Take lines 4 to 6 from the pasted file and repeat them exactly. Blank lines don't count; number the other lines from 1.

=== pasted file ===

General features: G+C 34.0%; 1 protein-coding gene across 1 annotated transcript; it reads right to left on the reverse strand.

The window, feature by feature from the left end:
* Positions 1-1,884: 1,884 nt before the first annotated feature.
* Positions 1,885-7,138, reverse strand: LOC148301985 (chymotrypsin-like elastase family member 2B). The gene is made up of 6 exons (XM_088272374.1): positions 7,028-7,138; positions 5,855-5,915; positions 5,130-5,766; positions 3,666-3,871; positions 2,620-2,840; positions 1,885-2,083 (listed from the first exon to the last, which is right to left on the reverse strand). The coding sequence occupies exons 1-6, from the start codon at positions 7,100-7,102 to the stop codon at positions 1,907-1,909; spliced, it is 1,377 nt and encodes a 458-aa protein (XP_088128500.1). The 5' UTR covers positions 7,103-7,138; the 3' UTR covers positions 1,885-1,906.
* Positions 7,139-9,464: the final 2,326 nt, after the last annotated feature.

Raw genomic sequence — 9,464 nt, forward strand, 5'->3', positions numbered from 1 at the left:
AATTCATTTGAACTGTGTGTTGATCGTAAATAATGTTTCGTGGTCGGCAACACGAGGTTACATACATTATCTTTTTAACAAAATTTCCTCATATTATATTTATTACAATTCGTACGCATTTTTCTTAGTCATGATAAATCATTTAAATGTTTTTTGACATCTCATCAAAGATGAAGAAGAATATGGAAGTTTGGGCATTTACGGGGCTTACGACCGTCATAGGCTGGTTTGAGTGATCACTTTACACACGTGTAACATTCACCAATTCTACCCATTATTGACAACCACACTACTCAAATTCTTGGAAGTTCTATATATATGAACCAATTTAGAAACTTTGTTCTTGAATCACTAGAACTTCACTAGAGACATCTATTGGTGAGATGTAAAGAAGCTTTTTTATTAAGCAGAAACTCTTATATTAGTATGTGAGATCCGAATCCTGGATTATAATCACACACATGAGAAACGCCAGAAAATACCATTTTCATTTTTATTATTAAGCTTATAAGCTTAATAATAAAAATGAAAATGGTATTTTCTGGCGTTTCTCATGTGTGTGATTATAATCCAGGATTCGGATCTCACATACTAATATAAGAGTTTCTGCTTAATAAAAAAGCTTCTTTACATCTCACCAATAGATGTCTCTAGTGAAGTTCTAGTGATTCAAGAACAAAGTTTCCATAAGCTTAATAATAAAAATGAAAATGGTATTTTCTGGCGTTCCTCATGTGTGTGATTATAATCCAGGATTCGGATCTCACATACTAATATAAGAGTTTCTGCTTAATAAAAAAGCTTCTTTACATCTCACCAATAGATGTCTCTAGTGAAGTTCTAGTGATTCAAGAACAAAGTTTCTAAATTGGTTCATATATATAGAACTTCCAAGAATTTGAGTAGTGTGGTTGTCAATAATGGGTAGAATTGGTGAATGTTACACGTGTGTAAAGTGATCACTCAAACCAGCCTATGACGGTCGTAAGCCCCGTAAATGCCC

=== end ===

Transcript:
* Positions 1,885-7,138, reverse strand: LOC148301985 (chymotrypsin-like elastase family member 2B). The gene is made up of 6 exons (XM_088272374.1): positions 7,028-7,138; positions 5,855-5,915; positions 5,130-5,766; positions 3,666-3,871; positions 2,620-2,840; positions 1,885-2,083 (listed from the first exon to the last, which is right to left on the reverse strand). The coding sequence occupies exons 1-6, from the start codon at positions 7,100-7,102 to the stop codon at positions 1,907-1,909; spliced, it is 1,377 nt and encodes a 458-aa protein (XP_088128500.1). The 5' UTR covers positions 7,103-7,138; the 3' UTR covers positions 1,885-1,906.
* Positions 7,139-9,464: the final 2,326 nt, after the last annotated feature.

Raw genomic sequence — 9,464 nt, forward strand, 5'->3', positions numbered from 1 at the left: